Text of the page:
If the ECC error is detected, in step BS150, the nonvolatile memory system B100 may transmit an alert signal Alert_n to the processor B101. For example, as illustrated in FIG. 35, in the case where an ECC error is included in the received storage command CMD_S, the nonvolatile memory system B100 may not verify an operation corresponding to the received storage command CMD_S. That is, the nonvolatile memory system B100 may be unable to perform an operation corresponding to the received storage command CMD_S. Accordingly, the nonvolatile memory system B100 may transmit to the processor B101 the alert signal Alert_n providing notification that the ECC error is included in the received storage command CMD_S ({circle around (3)} in FIG. 35).

In example embodiments, the processor B101 may recognize that the ECC error is included in the storage command CMD_S provided to the nonvolatile memory system B100, based on the alert signal Alert_n. In example embodiments, the processor B101 may resend the storage command CMD_S to the nonvolatile memory system B100, based on the alert signal Alert_n.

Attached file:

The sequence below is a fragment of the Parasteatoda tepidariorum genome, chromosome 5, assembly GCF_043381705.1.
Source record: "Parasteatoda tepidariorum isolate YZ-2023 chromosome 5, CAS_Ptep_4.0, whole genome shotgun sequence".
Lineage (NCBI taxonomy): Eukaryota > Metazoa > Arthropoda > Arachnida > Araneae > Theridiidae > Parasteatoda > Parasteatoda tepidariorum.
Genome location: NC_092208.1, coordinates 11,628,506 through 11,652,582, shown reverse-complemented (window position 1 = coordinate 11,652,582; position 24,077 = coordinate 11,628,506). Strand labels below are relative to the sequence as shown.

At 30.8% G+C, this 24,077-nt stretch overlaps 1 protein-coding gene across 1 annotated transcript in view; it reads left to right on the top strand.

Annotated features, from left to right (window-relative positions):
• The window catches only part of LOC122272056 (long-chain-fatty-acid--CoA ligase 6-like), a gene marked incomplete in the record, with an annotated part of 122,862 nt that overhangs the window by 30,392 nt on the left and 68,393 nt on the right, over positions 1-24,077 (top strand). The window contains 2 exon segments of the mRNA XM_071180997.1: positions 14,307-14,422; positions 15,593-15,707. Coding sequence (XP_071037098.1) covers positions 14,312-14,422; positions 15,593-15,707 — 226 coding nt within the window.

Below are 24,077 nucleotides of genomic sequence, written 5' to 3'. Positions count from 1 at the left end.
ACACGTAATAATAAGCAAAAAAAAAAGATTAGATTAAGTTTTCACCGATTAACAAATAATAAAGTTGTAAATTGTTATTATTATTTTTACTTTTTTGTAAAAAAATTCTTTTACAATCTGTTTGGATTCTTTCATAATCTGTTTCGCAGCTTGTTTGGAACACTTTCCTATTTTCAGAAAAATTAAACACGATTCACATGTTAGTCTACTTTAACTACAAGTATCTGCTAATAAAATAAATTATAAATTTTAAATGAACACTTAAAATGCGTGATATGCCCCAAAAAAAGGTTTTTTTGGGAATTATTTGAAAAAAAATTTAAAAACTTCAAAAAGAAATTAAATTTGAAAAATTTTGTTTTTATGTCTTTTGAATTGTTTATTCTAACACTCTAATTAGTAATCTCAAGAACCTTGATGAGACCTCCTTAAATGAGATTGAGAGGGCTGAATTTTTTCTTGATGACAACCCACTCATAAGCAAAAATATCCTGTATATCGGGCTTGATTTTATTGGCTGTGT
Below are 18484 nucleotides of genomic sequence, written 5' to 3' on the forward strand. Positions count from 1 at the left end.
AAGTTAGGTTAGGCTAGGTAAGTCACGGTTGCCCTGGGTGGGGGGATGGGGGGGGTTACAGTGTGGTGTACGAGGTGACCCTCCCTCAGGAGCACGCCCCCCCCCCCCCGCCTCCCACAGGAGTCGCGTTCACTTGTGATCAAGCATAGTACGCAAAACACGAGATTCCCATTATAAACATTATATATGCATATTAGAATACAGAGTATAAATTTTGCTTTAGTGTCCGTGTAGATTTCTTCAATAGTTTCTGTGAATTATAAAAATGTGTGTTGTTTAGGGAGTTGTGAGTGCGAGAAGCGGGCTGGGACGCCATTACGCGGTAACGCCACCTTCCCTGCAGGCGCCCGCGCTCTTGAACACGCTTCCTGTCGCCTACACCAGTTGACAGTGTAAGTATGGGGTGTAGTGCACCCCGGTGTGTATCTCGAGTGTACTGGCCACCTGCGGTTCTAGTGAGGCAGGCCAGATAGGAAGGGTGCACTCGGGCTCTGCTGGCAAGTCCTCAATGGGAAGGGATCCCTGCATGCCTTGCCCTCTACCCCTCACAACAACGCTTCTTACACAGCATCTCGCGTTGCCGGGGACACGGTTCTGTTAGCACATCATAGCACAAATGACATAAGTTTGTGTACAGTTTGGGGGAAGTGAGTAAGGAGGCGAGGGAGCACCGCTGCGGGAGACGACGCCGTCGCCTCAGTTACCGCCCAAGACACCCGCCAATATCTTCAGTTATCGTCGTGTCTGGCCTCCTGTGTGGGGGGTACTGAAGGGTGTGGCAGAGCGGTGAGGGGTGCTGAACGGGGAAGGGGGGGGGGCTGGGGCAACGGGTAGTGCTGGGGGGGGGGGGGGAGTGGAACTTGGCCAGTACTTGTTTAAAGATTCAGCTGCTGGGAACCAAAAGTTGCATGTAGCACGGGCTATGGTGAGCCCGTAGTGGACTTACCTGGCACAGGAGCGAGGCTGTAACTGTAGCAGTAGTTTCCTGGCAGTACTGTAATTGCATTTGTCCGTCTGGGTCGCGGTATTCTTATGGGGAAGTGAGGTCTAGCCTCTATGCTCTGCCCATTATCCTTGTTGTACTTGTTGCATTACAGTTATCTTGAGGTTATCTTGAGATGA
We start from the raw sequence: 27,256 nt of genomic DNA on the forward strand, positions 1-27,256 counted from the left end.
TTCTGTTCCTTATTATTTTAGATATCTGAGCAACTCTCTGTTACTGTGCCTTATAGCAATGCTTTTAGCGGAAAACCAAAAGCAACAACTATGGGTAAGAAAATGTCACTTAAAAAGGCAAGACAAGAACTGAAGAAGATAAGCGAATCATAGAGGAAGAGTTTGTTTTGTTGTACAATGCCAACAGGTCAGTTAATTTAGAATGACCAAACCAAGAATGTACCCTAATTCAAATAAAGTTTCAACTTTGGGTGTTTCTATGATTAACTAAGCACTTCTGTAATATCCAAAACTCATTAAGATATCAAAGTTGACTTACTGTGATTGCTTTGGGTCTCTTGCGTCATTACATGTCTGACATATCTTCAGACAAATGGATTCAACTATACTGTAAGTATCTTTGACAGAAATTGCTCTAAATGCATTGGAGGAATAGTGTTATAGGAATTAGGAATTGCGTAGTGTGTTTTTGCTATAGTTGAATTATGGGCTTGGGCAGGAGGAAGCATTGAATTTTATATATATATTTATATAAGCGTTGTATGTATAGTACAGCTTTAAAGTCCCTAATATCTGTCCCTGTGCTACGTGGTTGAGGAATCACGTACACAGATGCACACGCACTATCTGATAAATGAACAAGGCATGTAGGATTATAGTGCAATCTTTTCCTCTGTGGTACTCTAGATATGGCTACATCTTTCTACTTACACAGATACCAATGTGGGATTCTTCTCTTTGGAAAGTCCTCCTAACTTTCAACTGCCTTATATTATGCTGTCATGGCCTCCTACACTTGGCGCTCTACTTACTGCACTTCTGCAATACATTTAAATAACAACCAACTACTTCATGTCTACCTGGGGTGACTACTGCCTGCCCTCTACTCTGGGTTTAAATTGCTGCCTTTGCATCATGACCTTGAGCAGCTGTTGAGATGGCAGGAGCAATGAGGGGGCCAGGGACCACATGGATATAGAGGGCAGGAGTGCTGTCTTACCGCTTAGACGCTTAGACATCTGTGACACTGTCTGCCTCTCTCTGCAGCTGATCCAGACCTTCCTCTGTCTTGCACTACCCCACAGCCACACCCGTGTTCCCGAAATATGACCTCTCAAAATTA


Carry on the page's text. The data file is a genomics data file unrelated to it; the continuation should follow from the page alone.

FIG. 36 is a flow chart illustrating another operation of a nonvolatile memory system of FIG. 32. Referring to FIGS. 32 and 36, the nonvolatile memory system B100 may perform operations of steps BS210 to BS240. Operations of steps BS210 to BS240 may be similar to those of steps BS110 to BS140 of FIG. 33, and a detailed description thereof is thus omitted.

In the case where an error is detected in step BS230, in step BS250, the nonvolatile memory system B100 may correct the detected error. For example, the ECC engine B112a may correct an error of the storage command CMD_S based on an error correction code which is included in the storage command CMD_S or is received together with the storage command CMD_S.

In the case where the error is corrected by an operation of step BS250, the nonvolatile memory system B100 may perform an operation of step BS240.

In the case where the error is not corrected by an operation of step BS250, the nonvolatile memory system B100 may perform an operation of step BS270. An operation of steps BS270 may be similar to that of step BS150 of FIG. 33, and a detailed description thereof is thus omitted.